Public infrastructure threats

Vehicle-to-infrastructure (V2I) connectivity will be a major area of concern, according to Jim Christy, CEO of The Christy Group, now a consultant but formerly an investigator with the U.S. Department of Defense Cyber Crime Center. He told the story of a teen cyberthug who was asked what he would do in a major city, if he could. The answer, "Suddenly turn all traffic lights green." Obviously this would pose a greater risk of accidents than turning them all red, but even all-red could create massive congestion.

That raised the issue of what public infrastructure is under control of governing bodies. Peter Marx, Chief of Innovation Technology for Los Angeles, said the city's Automated Traffic Surveillance and Control (ATSAC) system has been in use since 1984, when basic coverage was introduced. Today it includes close to 5000 traffic light-controlled intersections, LED street lights, and over 50,000 parking meters (including 7500 meters that can report their status (in use or not) via a smartphone app. The system has more than 20,000 detectors at traffic light equipped intersections. It is these devices that report to a central computer facility, which can estimate traffic speeds on streets within the city (highway traffic is analyzed by the California Department of Transportation).

The ATSAC computers automatically operate traffic signals to optimize vehicular flow, but for special situations an ATSAC operator can issue a command to a specific traffic light. The city claims the system reduces in-city travel time by 12%. ATSAC data are aggregated, so no privacy concerns arise, although the information is disbursed online for traffic reports and updated every 30 s.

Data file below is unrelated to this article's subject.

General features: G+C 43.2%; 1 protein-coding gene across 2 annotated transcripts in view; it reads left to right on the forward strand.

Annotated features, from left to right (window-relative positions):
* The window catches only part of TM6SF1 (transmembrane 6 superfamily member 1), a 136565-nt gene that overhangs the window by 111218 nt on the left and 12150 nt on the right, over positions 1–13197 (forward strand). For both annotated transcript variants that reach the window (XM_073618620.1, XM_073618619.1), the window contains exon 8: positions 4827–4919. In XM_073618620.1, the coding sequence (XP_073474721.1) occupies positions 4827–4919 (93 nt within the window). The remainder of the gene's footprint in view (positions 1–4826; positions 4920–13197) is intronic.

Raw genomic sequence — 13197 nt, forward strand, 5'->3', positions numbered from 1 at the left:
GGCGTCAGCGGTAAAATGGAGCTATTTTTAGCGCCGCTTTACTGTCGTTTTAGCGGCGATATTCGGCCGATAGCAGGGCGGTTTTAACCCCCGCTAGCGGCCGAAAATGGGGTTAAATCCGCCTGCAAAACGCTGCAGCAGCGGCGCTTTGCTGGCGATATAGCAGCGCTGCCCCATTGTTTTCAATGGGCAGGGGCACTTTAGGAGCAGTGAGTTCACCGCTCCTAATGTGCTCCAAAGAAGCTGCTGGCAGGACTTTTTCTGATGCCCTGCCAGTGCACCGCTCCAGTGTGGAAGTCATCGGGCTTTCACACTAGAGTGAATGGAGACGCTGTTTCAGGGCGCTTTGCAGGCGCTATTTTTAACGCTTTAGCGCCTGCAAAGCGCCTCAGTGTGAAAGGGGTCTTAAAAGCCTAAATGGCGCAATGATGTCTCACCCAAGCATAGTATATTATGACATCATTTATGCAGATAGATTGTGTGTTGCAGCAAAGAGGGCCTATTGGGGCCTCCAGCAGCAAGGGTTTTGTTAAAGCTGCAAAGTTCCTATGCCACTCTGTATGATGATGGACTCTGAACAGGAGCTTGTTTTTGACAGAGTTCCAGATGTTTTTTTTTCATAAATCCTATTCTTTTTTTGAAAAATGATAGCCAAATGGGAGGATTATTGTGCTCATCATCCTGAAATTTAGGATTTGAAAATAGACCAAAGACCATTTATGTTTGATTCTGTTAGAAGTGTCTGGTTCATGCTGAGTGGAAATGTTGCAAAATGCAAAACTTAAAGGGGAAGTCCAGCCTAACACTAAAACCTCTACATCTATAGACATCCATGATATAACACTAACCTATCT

This system is unique to Los Angeles; it was developed for the LA Coliseum area to assist traffic flow during the Olympic Games of 1984, then gradually expanded citywide. However, many other cities have some degree of automatic control of traffic lights in high-density areas, and Valasek's IOActive "hackers" have identified ways to gain access to a number of the computer systems. The vulnerabilities they discovered have been reported and software fixes reportedly were released, but whether or not they were implemented everywhere was an open question.

Some of these systems are totally unprotected—no passwords, no encryption, according to a team at the University of Michigan. The team said it easily got access into the computers of a supplier of controls to a number of cities, and could override the commands for traffic lights.

Some 85% of America's critical infrastructure, however, is in the private sector, Christy Group's CEO Christy observed, such as power generation and distribution, gas and oil pipelines, and water treatment plants. "And cybercrime does not respect geographical boundaries," he said.